Jaime Reusche, Vice President and Senior Credit Officer at Moody’s Investors Service, joined us on Bold Business to discuss President Donald Trump’s new policy on Cuba, which rolls back some measures taken by the previous Obama administration to ease sanctions on travel, trade and other financial transactions with Cuba. Watch here or on our Facebook page.
Jaime, a Moody’s sovereign debt analyst, is the author of a new Moody’s report called “US Revision of Cuba Policy Is Negative for Island,” which points out that the re-opened U.S. embassy in Cuba will remain. This implies that collaboration will continue on a range of issues, Moody’s said, including migration, security, disaster relief and other areas on which the two countries have been working together.
Under President Trump’s policy changes, the United States would henceforth strictly enforce a ban on tourism to Cuba and would prevent the flow of dollars to the Cuban government, forbidding U.S. businesses from making transactions with entities tied to the Cuban military. In response to the looser policies enacted by the Obama administration, Moody’s placed a positive outlook on the island nation, though that could change in light of a likely drop in tourism to Cuba, the biggest source of revenue, or what Jaime called, its “staple.”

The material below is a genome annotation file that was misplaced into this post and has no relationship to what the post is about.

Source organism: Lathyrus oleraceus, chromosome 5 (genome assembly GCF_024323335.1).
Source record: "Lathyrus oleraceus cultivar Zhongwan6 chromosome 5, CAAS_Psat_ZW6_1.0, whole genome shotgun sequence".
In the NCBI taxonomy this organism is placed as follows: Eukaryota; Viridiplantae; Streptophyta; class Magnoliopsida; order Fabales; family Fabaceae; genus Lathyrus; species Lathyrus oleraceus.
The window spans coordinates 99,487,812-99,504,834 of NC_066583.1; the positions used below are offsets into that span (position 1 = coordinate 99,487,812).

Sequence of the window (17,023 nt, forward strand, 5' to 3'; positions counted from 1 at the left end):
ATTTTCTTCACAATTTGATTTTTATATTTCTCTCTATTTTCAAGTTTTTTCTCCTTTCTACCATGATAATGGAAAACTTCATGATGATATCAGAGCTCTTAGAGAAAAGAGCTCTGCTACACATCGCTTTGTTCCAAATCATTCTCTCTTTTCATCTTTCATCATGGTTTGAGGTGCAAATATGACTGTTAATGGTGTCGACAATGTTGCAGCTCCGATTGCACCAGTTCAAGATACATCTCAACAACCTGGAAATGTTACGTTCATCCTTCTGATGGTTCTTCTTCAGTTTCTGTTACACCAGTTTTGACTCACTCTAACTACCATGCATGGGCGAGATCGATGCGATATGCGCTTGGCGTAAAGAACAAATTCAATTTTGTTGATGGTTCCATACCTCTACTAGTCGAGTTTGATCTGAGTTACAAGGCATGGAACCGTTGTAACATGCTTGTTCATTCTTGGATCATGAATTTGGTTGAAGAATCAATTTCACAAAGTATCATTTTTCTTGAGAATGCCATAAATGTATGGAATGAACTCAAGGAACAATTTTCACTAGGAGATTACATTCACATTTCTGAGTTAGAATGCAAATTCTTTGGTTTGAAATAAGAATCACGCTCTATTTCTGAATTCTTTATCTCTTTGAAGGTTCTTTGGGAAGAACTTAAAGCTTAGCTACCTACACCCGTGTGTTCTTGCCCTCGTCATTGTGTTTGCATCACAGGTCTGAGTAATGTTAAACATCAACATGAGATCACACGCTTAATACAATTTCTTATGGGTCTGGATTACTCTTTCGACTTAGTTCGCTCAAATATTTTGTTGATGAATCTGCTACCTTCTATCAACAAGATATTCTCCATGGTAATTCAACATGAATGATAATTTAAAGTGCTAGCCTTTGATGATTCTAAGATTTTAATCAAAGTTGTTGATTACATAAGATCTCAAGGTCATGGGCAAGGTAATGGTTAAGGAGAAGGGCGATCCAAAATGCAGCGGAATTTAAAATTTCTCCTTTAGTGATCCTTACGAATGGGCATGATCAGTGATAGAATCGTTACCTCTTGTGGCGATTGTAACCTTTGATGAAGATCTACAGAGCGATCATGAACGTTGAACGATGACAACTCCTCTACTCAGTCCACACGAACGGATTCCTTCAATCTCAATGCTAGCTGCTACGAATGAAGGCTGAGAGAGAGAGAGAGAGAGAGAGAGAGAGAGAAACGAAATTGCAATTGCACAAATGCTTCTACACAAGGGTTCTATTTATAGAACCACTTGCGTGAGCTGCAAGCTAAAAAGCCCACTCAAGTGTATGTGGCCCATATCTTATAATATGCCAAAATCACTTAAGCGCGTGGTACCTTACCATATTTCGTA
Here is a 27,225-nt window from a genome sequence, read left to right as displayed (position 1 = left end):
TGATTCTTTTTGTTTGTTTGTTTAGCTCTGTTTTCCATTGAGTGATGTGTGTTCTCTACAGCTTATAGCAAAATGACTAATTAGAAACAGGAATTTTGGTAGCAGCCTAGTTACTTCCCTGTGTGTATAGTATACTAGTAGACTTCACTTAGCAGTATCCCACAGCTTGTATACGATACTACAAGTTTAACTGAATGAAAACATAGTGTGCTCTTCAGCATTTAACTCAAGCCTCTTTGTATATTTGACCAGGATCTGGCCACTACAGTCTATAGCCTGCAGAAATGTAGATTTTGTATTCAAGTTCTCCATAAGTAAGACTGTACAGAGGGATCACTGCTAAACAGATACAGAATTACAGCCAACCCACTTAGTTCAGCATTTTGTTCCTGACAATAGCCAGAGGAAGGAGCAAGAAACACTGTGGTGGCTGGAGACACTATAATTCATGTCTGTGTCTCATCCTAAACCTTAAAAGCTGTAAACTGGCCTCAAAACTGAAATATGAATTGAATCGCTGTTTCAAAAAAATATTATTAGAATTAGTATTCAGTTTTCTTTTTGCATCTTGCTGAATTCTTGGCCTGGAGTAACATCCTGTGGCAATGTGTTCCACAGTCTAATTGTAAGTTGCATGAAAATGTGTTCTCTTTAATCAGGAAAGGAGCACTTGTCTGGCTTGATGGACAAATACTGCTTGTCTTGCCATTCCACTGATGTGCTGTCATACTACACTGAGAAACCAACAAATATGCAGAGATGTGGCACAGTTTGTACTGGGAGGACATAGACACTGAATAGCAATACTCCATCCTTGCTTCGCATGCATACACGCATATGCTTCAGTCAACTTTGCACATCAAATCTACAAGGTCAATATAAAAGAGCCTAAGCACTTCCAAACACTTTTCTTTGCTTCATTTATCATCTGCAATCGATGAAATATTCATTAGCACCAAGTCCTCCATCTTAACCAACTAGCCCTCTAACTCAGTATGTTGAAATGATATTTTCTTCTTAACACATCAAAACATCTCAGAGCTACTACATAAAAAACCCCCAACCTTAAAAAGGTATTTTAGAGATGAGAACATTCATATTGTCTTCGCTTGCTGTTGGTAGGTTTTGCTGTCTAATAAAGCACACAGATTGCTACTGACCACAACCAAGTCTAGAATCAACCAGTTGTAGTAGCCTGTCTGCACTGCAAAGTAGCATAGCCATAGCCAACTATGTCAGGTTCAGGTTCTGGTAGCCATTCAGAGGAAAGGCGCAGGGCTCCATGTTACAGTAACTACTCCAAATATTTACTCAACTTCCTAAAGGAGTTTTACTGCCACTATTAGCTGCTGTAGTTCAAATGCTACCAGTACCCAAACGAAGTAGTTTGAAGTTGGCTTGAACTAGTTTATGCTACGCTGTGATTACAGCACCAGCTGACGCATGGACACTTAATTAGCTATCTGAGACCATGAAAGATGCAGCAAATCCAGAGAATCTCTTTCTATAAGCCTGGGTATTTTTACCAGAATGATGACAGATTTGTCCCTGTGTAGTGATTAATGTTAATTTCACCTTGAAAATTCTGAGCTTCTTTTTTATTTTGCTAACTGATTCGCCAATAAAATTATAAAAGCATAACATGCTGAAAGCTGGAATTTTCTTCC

“For Cuba, it’s really a lost opportunity,” Jaime said on Bold TV. “It’s more, ‘What could have come to Cuba?’ And that’s what’s being jeopardized.”
One of our Bold Business hosts, David Grasso, is not only Cuban-American, but also recently traveled to Cuba to visit his family there. Grasso reflected on his travels, as well as the dynamics of the Cuban economy. No matter your political views, the recent travel restrictions raise questions on what’s next for the island economy.
Jaime also shared more about his work at Moody’s, which includes sovereign analysis on other countries like Mexico, Peru, and Venezuela.
Carrie Sheffield is the founder of Bold. She is passionate about storytelling to empower and connect others. A founding reporter at POLITICO, Carrie contributed on political economy at Forbes, wrote editorials for The Washington Times under Tony Blankley and advised Bustle, a popular digital media brand. Carrie earned a master’s in public policy from Harvard University, concentrating in business policy. She has a B.A. in communications at Brigham Young University and completed a Fulbright fellowship in Berlin.